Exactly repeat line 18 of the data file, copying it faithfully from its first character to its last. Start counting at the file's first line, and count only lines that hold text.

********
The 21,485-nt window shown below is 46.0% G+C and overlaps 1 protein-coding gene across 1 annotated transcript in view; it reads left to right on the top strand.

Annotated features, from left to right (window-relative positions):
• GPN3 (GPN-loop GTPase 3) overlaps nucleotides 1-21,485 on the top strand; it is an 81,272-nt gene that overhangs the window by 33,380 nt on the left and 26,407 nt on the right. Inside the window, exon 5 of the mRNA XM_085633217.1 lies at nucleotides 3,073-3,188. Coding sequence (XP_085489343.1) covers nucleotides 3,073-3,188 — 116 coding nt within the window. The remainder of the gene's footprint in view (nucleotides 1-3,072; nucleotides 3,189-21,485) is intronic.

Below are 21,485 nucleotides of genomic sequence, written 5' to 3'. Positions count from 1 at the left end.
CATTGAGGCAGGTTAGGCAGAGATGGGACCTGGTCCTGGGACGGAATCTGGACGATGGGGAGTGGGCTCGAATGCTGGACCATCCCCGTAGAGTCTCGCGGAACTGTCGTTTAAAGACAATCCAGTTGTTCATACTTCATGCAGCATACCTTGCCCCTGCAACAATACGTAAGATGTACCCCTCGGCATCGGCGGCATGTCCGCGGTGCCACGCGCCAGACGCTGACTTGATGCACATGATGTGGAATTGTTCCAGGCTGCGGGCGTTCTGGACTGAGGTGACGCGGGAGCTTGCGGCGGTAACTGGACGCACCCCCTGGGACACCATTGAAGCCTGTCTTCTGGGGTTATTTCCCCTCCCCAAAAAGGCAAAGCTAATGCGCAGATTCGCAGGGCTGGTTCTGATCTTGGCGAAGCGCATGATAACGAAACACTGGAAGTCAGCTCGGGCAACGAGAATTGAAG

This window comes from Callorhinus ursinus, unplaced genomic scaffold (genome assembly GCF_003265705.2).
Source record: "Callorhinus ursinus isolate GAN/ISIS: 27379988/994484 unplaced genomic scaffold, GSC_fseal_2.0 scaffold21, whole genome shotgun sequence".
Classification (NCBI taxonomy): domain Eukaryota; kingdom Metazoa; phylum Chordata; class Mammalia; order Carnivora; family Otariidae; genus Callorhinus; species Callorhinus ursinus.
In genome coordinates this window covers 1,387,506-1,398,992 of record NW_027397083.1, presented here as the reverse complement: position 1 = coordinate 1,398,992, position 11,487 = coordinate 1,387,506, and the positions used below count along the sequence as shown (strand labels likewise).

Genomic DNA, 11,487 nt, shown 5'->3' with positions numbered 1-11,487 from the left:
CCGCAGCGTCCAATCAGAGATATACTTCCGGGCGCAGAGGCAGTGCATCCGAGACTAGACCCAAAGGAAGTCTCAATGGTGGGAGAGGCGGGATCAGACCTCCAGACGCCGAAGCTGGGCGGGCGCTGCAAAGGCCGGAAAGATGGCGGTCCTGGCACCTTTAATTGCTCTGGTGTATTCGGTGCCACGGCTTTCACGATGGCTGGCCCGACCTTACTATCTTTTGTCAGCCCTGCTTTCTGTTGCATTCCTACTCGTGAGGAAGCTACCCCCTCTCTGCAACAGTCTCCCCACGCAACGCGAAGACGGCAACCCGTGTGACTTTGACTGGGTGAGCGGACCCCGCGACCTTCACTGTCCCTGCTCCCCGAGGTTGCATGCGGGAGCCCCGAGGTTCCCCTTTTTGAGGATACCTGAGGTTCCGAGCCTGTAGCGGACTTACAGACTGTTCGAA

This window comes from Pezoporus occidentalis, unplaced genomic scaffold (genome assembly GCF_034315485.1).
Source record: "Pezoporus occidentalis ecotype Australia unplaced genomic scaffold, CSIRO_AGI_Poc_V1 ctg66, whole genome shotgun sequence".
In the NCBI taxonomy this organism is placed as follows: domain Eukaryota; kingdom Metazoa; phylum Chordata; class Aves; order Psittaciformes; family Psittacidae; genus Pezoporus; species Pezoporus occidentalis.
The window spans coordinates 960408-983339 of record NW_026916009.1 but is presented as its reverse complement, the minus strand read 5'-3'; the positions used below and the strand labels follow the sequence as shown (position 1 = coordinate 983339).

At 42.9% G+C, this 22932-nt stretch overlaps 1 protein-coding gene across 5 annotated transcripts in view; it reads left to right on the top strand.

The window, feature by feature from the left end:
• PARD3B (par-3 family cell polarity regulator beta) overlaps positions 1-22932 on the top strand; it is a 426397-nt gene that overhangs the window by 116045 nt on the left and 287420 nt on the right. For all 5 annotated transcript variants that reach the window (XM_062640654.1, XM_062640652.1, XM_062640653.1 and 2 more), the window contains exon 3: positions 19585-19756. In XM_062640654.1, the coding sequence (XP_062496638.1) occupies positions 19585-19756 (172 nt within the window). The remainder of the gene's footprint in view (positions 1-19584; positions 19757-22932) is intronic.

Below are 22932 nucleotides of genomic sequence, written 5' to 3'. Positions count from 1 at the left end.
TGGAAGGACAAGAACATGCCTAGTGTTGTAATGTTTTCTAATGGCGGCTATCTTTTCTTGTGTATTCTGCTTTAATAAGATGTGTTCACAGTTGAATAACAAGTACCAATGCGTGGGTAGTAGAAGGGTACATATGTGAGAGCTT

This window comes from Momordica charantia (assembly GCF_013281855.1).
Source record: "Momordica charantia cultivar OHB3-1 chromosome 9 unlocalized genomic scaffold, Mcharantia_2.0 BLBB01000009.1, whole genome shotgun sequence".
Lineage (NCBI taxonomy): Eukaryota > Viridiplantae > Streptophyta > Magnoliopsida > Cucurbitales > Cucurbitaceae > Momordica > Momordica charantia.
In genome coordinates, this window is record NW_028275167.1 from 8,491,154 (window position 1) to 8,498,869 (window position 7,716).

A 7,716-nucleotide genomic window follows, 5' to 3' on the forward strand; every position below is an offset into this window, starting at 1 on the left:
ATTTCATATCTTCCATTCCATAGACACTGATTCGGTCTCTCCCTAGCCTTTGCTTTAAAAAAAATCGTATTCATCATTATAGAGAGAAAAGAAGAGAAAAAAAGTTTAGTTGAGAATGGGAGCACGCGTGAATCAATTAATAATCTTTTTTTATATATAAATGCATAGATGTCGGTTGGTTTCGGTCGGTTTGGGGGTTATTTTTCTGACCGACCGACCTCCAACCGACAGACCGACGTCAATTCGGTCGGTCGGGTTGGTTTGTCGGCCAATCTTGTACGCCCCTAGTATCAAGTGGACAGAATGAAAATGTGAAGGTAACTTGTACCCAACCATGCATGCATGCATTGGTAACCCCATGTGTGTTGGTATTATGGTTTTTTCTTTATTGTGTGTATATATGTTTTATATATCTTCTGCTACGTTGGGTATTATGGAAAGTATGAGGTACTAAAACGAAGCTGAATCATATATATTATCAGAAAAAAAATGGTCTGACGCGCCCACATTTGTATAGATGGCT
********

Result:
• PARD3B (par-3 family cell polarity regulator beta) overlaps positions 1-22932 on the top strand; it is a 426397-nt gene that overhangs the window by 116045 nt on the left and 287420 nt on the right. For all 5 annotated transcript variants that reach the window (XM_062640654.1, XM_062640652.1, XM_062640653.1 and 2 more), the window contains exon 3: positions 19585-19756. In XM_062640654.1, the coding sequence (XP_062496638.1) occupies positions 19585-19756 (172 nt within the window). The remainder of the gene's footprint in view (positions 1-19584; positions 19757-22932) is intronic.